How do the Titantic, 911, and Camden Maine connect? Well, read on!
109 years ago today, April 14, 1912, the RMS Titantic struck an iceberg at approximately 23:40. Shortly afterwards, the radio operator on the Titantic sent out SOS messages, but the closest ship, the SS Californian's radio operator was off duty and did not hear the distress call. We all know what happened. As a result of this, the US Congress implemented the Radio Act of 1912, which required all seagoing vessels to have a licensed radio operator on duty at all times to continuously monitor all distress frequencies. This was the first legislation requiring, and governing, emergency communications.
Recognizing that, because of this, it was sometimes easier to request emergency aid on the ocean, compared to your neighborhood, 55 years later, in 1967, President Lyndon Johnson's Commission on Law Enforcement and Administration of Justice recommended that people have the ability to contact public safety with a single number. On January 12, 1968, AT&T announced reserving the number 911 for this purpose. Beginning in smaller communities, engineers began exploring and installing the configuration for a 911 system. On February 16, 1968, Senator Rankin Fite made the first 911 call in Haleyville, Alabama (with a rather unremarkable "Hello?" as the first words to Congressman Tom Bevill on the other end of the line).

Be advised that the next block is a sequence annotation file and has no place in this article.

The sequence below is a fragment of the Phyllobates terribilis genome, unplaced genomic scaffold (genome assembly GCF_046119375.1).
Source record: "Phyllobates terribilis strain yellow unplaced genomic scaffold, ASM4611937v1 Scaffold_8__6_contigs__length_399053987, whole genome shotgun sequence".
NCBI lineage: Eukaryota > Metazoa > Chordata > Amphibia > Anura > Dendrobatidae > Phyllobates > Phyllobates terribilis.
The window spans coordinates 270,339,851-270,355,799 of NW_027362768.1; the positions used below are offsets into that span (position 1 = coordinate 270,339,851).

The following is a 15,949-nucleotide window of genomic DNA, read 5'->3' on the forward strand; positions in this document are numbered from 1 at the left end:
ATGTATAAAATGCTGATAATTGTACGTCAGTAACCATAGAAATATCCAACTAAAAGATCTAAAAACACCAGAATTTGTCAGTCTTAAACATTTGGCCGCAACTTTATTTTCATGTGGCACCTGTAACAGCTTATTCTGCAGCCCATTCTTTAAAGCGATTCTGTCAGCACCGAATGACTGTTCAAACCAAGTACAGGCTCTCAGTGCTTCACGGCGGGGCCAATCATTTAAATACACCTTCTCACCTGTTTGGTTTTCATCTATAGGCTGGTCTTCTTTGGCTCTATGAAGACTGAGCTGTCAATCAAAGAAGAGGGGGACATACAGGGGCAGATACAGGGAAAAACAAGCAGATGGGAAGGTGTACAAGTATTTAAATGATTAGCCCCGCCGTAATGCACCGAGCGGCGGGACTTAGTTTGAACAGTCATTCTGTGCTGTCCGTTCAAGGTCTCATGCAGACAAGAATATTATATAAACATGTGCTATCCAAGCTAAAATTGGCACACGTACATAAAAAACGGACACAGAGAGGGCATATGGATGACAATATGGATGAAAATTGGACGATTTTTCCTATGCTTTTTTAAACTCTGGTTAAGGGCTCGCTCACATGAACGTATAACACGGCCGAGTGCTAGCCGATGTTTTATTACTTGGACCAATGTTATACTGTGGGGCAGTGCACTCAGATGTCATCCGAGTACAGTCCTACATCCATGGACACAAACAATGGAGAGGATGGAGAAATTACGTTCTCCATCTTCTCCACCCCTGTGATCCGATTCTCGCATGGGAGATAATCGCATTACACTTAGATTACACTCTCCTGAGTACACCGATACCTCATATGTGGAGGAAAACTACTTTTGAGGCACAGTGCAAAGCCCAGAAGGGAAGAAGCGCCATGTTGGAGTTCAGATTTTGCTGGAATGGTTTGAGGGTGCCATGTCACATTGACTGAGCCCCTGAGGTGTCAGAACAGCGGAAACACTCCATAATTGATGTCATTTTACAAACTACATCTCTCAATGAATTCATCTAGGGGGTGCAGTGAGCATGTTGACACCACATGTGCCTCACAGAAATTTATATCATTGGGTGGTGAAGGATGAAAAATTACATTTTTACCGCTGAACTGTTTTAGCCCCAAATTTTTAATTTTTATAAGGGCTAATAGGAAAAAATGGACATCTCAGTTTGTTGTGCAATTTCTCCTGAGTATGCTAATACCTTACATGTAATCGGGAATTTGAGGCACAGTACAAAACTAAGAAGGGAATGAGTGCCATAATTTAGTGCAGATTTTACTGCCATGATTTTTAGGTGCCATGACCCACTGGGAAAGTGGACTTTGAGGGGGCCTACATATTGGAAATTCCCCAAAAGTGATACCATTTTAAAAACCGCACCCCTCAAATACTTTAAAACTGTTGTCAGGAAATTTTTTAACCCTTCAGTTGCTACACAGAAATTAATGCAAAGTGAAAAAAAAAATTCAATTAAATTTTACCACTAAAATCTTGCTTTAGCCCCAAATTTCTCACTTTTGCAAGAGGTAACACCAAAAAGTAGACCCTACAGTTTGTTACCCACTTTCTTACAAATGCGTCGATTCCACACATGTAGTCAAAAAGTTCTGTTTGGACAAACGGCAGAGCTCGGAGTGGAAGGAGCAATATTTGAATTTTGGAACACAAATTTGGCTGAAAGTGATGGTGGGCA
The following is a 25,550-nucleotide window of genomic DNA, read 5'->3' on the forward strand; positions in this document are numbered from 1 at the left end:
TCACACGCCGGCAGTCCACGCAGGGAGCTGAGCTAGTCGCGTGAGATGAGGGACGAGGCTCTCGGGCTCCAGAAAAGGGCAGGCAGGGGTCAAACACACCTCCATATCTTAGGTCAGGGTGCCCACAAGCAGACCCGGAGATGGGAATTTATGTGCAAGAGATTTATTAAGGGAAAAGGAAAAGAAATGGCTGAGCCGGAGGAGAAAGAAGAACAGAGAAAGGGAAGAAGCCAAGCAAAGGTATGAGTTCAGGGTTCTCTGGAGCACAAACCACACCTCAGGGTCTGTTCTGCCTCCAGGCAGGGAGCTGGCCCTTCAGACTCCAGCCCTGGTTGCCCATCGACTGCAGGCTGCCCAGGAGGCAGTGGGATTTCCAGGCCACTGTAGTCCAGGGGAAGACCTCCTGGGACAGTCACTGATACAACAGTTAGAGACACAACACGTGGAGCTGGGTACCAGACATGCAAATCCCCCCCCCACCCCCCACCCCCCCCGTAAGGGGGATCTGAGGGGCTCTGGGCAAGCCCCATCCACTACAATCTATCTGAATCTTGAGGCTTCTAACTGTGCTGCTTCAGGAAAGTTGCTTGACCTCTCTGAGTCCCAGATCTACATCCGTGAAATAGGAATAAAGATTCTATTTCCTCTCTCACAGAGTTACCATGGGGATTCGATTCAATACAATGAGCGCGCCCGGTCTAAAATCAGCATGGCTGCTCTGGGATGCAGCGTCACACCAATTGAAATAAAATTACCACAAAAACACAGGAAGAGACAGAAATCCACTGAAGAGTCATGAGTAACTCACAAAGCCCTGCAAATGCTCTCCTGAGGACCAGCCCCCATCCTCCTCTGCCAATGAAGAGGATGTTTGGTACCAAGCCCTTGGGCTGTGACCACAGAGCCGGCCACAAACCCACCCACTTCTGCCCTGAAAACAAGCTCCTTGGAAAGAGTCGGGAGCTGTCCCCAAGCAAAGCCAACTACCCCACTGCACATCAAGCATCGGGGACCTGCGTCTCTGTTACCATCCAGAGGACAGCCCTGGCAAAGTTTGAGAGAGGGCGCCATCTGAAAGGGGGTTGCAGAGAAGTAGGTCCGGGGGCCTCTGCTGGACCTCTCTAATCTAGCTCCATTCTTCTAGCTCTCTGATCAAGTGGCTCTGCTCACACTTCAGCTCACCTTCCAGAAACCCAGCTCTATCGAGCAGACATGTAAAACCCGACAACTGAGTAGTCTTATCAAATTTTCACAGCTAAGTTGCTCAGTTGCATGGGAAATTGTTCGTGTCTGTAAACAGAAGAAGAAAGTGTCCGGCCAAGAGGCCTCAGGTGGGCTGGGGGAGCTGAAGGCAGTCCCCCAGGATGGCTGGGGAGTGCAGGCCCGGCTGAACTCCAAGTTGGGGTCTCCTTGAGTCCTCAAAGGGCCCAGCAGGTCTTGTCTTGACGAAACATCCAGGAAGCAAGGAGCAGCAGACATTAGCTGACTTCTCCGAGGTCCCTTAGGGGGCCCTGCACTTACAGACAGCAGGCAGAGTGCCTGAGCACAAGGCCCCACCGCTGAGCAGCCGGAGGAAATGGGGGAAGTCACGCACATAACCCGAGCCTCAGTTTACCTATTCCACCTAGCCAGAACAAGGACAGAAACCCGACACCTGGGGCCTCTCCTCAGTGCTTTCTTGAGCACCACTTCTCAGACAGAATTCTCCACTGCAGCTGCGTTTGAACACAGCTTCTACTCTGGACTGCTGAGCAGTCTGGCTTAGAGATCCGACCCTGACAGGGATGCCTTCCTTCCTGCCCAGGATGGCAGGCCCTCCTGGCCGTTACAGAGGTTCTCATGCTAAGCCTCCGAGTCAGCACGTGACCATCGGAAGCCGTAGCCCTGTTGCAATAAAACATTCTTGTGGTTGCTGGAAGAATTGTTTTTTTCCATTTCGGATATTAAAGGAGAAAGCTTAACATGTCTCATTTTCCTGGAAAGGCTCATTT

So how does Camden, Maine fit in? Well, shortly after that first 911 call, in 1968, Camden became the first community in Maine (and 2nd in the United States - Nome, Alaska was the first) to establish a 911 system.
So, in a manner of speaking, because of a failed distress signal from the Titantic, a 911 system was born in Camden.
Have you thanked a dispatcher today? It's National Public Safety Telecommunicator Week. You should thank one. Or several.